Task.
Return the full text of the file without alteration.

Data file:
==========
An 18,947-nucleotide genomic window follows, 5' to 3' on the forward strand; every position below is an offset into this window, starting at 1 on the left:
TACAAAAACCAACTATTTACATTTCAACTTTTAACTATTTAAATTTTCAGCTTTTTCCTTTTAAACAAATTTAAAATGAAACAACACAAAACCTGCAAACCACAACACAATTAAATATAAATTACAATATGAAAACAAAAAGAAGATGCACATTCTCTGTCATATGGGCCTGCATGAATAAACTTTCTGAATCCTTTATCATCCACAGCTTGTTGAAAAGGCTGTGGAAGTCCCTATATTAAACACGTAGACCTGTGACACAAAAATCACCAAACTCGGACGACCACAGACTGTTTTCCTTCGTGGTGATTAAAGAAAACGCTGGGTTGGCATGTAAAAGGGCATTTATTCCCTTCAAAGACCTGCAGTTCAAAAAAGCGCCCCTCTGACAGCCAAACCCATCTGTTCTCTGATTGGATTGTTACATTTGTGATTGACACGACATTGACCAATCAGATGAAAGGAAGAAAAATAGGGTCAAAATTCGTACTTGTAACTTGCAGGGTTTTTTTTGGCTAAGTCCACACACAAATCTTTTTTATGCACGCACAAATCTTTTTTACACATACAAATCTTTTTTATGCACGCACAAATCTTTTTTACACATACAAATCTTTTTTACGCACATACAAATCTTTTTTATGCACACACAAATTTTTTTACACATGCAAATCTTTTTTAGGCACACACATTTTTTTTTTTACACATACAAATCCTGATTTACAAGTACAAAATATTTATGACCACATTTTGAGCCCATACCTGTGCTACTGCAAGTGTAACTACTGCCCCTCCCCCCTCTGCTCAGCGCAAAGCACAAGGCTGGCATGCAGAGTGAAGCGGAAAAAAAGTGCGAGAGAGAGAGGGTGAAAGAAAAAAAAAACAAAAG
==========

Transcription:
An 18,947-nucleotide genomic window follows, 5' to 3' on the forward strand; every position below is an offset into this window, starting at 1 on the left:
TACAAAAACCAACTATTTACATTTCAACTTTTAACTATTTAAATTTTCAGCTTTTTCCTTTTAAACAAATTTAAAATGAAACAACACAAAACCTGCAAACCACAACACAATTAAATATAAATTACAATATGAAAACAAAAAGAAGATGCACATTCTCTGTCATATGGGCCTGCATGAATAAACTTTCTGAATCCTTTATCATCCACAGCTTGTTGAAAAGGCTGTGGAAGTCCCTATATTAAACACGTAGACCTGTGACACAAAAATCACCAAACTCGGACGACCACAGACTGTTTTCCTTCGTGGTGATTAAAGAAAACGCTGGGTTGGCATGTAAAAGGGCATTTATTCCCTTCAAAGACCTGCAGTTCAAAAAAGCGCCCCTCTGACAGCCAAACCCATCTGTTCTCTGATTGGATTGTTACATTTGTGATTGACACGACATTGACCAATCAGATGAAAGGAAGAAAAATAGGGTCAAAATTCGTACTTGTAACTTGCAGGGTTTTTTTTGGCTAAGTCCACACACAAATCTTTTTTATGCACGCACAAATCTTTTTTACACATACAAATCTTTTTTATGCACGCACAAATCTTTTTTACACATACAAATCTTTTTTACGCACATACAAATCTTTTTTATGCACACACAAATTTTTTTACACATGCAAATCTTTTTTAGGCACACACATTTTTTTTTTTACACATACAAATCCTGATTTACAAGTACAAAATATTTATGACCACATTTTGAGCCCATACCTGTGCTACTGCAAGTGTAACTACTGCCCCTCCCCCCTCTGCTCAGCGCAAAGCACAAGGCTGGCATGCAGAGTGAAGCGGAAAAAAAGTGCGAGAGAGAGAGGGTGAAAGAAAAAAAAAACAAAAG